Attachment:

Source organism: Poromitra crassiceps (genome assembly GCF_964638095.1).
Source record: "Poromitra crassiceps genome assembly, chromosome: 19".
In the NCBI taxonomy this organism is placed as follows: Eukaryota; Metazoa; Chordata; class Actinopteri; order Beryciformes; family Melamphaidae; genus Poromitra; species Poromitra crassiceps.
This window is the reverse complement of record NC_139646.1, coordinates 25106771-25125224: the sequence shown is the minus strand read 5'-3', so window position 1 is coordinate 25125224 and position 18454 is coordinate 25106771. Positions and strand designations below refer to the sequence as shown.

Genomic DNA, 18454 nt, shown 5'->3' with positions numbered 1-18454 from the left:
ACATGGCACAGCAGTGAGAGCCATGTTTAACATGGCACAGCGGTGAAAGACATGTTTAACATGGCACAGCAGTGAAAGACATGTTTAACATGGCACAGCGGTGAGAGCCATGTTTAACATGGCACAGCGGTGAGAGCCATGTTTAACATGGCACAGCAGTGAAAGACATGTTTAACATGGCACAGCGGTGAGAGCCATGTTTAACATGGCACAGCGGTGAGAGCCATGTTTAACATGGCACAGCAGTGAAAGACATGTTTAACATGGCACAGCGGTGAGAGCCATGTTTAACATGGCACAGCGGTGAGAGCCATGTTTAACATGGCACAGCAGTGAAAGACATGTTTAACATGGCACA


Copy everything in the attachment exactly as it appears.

Source organism: Poromitra crassiceps (genome assembly GCF_964638095.1).
Source record: "Poromitra crassiceps genome assembly, chromosome: 19".
In the NCBI taxonomy this organism is placed as follows: Eukaryota; Metazoa; Chordata; class Actinopteri; order Beryciformes; family Melamphaidae; genus Poromitra; species Poromitra crassiceps.
This window is the reverse complement of record NC_139646.1, coordinates 25106771-25125224: the sequence shown is the minus strand read 5'-3', so window position 1 is coordinate 25125224 and position 18454 is coordinate 25106771. Positions and strand designations below refer to the sequence as shown.

Genomic DNA, 18454 nt, shown 5'->3' with positions numbered 1-18454 from the left:
ACATGGCACAGCAGTGAGAGCCATGTTTAACATGGCACAGCGGTGAAAGACATGTTTAACATGGCACAGCAGTGAAAGACATGTTTAACATGGCACAGCGGTGAGAGCCATGTTTAACATGGCACAGCGGTGAGAGCCATGTTTAACATGGCACAGCAGTGAAAGACATGTTTAACATGGCACAGCGGTGAGAGCCATGTTTAACATGGCACAGCGGTGAGAGCCATGTTTAACATGGCACAGCAGTGAAAGACATGTTTAACATGGCACAGCGGTGAGAGCCATGTTTAACATGGCACAGCGGTGAGAGCCATGTTTAACATGGCACAGCAGTGAAAGACATGTTTAACATGGCACA